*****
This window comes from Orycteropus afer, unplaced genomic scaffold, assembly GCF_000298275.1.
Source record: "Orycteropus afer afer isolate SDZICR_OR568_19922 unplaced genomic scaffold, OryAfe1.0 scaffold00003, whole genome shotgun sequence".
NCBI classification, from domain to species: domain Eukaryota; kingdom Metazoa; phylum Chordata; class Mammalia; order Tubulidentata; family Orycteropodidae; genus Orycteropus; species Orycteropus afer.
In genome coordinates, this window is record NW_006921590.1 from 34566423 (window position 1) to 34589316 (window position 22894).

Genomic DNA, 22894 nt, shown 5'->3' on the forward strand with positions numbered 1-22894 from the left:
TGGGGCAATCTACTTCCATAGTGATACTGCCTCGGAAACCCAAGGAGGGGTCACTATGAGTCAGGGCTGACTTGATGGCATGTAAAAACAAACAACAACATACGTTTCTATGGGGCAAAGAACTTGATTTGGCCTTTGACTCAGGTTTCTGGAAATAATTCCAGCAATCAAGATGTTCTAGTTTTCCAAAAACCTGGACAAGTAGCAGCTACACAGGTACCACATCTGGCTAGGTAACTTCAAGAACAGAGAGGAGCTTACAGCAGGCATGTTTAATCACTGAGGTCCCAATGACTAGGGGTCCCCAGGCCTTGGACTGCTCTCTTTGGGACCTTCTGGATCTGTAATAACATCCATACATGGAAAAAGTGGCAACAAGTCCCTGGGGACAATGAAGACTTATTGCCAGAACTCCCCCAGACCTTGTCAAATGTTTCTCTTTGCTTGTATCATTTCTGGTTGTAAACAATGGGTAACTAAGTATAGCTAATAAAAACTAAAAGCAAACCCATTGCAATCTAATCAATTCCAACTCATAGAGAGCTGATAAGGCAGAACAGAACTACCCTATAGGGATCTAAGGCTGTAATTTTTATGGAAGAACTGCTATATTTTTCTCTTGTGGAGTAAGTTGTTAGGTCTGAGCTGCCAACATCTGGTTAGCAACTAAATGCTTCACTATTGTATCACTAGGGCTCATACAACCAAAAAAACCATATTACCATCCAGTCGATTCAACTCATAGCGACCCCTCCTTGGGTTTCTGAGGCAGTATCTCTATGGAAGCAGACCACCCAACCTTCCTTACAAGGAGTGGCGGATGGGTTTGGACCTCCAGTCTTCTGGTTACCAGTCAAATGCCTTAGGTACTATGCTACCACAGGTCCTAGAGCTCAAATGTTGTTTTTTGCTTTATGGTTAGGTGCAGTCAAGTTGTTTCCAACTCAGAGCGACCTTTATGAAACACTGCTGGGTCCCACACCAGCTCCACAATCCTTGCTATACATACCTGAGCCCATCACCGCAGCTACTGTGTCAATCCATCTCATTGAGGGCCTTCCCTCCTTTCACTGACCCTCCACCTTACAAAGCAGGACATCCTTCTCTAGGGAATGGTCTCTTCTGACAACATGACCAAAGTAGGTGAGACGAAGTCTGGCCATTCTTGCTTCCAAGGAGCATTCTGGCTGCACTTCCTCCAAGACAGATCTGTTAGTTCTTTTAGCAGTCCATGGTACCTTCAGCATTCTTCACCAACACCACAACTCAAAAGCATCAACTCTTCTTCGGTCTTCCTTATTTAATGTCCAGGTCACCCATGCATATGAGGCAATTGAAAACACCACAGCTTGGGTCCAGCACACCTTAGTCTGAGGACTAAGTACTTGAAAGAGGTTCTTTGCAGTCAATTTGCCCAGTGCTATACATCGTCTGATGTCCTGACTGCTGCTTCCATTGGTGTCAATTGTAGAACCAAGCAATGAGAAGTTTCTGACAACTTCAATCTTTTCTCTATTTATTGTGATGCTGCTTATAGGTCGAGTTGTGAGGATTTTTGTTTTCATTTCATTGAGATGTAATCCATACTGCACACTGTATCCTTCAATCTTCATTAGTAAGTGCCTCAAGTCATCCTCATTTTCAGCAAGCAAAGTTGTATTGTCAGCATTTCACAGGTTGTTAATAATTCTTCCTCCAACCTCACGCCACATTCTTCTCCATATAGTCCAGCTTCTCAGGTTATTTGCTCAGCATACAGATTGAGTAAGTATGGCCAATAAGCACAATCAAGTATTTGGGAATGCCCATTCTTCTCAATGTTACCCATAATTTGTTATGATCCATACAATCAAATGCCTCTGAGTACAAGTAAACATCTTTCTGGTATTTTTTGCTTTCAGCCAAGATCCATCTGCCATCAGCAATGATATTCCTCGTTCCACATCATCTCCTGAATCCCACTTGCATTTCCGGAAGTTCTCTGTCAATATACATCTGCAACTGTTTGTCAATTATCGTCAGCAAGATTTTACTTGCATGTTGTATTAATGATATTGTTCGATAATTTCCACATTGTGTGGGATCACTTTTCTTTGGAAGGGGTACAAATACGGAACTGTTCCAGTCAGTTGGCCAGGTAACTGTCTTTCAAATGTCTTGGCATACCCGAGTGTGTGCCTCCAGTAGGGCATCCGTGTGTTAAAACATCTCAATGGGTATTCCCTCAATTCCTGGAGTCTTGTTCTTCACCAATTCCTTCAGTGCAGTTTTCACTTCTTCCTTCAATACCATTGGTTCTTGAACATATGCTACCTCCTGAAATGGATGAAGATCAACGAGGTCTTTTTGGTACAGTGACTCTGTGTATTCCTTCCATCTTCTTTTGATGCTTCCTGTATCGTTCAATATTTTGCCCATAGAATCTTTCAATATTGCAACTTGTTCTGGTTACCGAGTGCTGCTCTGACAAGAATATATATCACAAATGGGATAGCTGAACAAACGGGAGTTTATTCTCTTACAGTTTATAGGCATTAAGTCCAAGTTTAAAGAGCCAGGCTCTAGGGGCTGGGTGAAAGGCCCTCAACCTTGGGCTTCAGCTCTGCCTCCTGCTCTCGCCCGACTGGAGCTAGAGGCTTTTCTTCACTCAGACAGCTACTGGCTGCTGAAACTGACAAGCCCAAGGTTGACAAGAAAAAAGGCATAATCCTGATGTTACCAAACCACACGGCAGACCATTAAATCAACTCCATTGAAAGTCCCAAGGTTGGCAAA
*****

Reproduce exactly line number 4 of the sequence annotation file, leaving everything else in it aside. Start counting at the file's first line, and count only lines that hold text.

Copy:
In genome coordinates, this window is record NW_006921590.1 from 34566423 (window position 1) to 34589316 (window position 22894).